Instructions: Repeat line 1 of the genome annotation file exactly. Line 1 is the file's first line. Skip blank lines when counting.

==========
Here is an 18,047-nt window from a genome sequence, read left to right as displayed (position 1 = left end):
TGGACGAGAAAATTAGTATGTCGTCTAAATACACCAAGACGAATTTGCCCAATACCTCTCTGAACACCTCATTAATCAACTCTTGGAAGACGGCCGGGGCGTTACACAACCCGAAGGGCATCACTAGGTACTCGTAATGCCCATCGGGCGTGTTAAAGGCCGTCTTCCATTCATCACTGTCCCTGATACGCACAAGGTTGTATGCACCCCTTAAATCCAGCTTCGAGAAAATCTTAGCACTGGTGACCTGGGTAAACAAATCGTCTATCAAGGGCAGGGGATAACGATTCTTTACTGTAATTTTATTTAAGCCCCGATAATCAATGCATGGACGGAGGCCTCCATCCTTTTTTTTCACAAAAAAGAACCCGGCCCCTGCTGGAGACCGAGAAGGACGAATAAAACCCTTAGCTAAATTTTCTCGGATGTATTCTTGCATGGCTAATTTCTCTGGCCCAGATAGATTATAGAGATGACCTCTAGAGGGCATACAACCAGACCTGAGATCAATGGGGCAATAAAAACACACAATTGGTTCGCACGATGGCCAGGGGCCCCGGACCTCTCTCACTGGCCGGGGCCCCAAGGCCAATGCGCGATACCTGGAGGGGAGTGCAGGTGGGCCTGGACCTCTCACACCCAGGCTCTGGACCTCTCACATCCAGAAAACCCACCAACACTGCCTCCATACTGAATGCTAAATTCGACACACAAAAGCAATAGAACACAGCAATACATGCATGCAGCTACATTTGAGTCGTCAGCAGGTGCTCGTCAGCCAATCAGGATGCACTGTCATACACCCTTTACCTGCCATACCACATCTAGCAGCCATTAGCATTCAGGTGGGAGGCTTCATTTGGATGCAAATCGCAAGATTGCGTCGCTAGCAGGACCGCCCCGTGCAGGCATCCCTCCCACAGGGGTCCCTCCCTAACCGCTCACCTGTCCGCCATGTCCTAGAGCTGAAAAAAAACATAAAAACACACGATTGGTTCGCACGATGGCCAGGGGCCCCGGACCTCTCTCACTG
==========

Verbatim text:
Here is an 18,047-nt window from a genome sequence, read left to right as displayed (position 1 = left end):